In particular, Article 31(1) of the DGA requires public sector bodies, DIS, and recognised data altruism organisations to take all reasonable technical, legal, and organisational measures, including contractual arrangements, in order to prevent international transfer or governmental access to non-personal data held in the EU where such transfer or access would create a conflict with EU law or Member State Law.
Furthermore, the DGA provides that the Commission may adopt adequacy decisions, based on similar factors to those considered for the purposes of personal data transfers under the GDPR, declaring that specific non-EU countries provide appropriate safeguards for the use of non-personal data transferred from the EU (Recital 21 of the DGA).
Also, similarly to the GDPR data transfer regime, the DGA provides that the Commission may adopt model contractual clauses to support public-sector bodies and re-users in the case of transfers of non-personal data covered by the DGA to third countries (Article 5(11) of the DGA).
Nauwelaerts explains, "One rationale for these restrictions appears to be the concern that third country decisions requiring transfer of or access to data in scope of the DGA may not be sufficiently proportional and specific, for instance, in establishing a link to certain suspected persons and infringements. This concern is surprising, to say the least, as the DGA's restrictions relate to non-personal data only. Non-personal data is, by definition, anonymous and should therefore not give rise to the type of risks associated with governmental data access in third countries that the European Court of Justice considered in the Schrems II Case".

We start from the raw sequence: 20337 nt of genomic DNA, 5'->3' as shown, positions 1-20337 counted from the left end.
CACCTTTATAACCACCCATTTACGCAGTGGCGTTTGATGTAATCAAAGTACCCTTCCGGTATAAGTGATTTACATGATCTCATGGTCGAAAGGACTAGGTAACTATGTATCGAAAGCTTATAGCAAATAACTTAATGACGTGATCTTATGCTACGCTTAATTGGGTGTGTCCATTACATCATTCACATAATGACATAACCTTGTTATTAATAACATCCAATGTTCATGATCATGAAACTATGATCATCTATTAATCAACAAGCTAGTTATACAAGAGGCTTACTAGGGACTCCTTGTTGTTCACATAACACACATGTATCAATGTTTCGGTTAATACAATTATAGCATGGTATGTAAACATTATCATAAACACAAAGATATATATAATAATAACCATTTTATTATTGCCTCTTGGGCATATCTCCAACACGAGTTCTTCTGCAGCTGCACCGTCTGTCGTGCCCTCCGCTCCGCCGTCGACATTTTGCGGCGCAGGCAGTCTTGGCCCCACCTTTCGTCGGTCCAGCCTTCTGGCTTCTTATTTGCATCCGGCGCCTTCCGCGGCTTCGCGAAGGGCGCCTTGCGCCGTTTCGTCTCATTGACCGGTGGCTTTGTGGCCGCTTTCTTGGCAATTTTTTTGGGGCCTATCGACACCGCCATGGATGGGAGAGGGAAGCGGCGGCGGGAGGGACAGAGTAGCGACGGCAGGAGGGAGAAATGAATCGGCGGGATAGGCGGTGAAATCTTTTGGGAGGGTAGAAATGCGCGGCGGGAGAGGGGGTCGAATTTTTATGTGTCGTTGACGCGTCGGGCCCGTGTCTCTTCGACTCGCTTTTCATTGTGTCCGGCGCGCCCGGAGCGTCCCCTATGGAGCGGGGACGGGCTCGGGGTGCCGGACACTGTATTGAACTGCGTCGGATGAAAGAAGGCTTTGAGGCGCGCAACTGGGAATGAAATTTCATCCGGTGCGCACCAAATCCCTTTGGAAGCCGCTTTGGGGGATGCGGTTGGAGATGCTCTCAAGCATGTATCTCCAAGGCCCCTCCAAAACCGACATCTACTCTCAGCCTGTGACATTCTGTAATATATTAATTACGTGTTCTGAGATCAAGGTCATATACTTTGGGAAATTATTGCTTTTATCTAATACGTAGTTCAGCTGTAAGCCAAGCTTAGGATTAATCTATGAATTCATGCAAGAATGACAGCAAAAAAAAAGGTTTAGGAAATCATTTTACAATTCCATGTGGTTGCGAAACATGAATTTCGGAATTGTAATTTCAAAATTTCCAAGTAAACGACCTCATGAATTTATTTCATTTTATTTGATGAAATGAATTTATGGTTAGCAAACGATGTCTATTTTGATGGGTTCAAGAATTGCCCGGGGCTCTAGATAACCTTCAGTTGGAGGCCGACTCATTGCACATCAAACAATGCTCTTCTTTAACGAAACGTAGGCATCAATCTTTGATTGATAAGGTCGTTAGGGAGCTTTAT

European Data Innovation Board
The DGA provides for the establishment of a new supervisory authority to oversee the implementation of the DGA's data governance framework, the European Data Innovation Board ('EDIB'), consisting of representatives of the competent authorities for DIS and the competent authorities for the registration of data altruism organisations of all Member States, the European Data Protection Board, the European Data Protection Supervisor, the European Union Agency for Cybersecurity, and the Commission, among others.
In particular, the EDIB will advise and assist the Commission in enhancing the interoperability of DIS and issuing guidelines on how to facilitate the development of data spaces, among other tasks set out in Article 30 of the DGA.
The DGA was published in the Official Journal of the European Union on 3 June 2022 and enters into force 20 days after publication i.e. on 23 June 2022. It will apply from 24 September 2023.
Alexis Galanis Lead Privacy Analyst
Comments provided by:
Wim Nauwelaerts Partner
Alston & Bird, Brussels